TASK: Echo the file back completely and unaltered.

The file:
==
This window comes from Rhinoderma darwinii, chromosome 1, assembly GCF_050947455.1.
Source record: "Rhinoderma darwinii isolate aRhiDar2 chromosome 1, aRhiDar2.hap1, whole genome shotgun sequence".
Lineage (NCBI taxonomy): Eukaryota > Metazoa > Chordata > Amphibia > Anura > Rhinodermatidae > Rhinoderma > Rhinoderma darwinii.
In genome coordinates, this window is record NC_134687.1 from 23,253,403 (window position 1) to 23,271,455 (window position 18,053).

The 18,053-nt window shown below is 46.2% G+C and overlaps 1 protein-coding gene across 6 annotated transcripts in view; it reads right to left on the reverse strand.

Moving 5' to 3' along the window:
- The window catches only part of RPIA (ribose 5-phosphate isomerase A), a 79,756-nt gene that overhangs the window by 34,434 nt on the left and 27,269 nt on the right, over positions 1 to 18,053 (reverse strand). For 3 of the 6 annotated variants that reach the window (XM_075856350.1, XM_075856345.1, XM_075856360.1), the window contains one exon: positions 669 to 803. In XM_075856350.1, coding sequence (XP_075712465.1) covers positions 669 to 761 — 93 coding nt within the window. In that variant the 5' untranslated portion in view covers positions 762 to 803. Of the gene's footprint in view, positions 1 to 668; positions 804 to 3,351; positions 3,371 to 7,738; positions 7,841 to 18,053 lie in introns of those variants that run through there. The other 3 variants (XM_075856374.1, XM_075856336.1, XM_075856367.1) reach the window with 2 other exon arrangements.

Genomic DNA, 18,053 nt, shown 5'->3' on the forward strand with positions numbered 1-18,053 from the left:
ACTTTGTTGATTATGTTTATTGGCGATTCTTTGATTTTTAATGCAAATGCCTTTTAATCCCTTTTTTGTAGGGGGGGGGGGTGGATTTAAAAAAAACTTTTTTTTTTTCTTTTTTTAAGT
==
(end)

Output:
This window comes from Rhinoderma darwinii, chromosome 1, assembly GCF_050947455.1.
Source record: "Rhinoderma darwinii isolate aRhiDar2 chromosome 1, aRhiDar2.hap1, whole genome shotgun sequence".
Lineage (NCBI taxonomy): Eukaryota > Metazoa > Chordata > Amphibia > Anura > Rhinodermatidae > Rhinoderma > Rhinoderma darwinii.
In genome coordinates, this window is record NC_134687.1 from 23,253,403 (window position 1) to 23,271,455 (window position 18,053).

The 18,053-nt window shown below is 46.2% G+C and overlaps 1 protein-coding gene across 6 annotated transcripts in view; it reads right to left on the reverse strand.

Moving 5' to 3' along the window:
- The window catches only part of RPIA (ribose 5-phosphate isomerase A), a 79,756-nt gene that overhangs the window by 34,434 nt on the left and 27,269 nt on the right, over positions 1 to 18,053 (reverse strand). For 3 of the 6 annotated variants that reach the window (XM_075856350.1, XM_075856345.1, XM_075856360.1), the window contains one exon: positions 669 to 803. In XM_075856350.1, coding sequence (XP_075712465.1) covers positions 669 to 761 — 93 coding nt within the window. In that variant the 5' untranslated portion in view covers positions 762 to 803. Of the gene's footprint in view, positions 1 to 668; positions 804 to 3,351; positions 3,371 to 7,738; positions 7,841 to 18,053 lie in introns of those variants that run through there. The other 3 variants (XM_075856374.1, XM_075856336.1, XM_075856367.1) reach the window with 2 other exon arrangements.

Genomic DNA, 18,053 nt, shown 5'->3' on the forward strand with positions numbered 1-18,053 from the left:
ACTTTGTTGATTATGTTTATTGGCGATTCTTTGATTTTTAATGCAAATGCCTTTTAATCCCTTTTTTGTAGGGGGGGGGGGTGGATTTAAAAAAAACTTTTTTTTTTTCTTTTTTTAAGT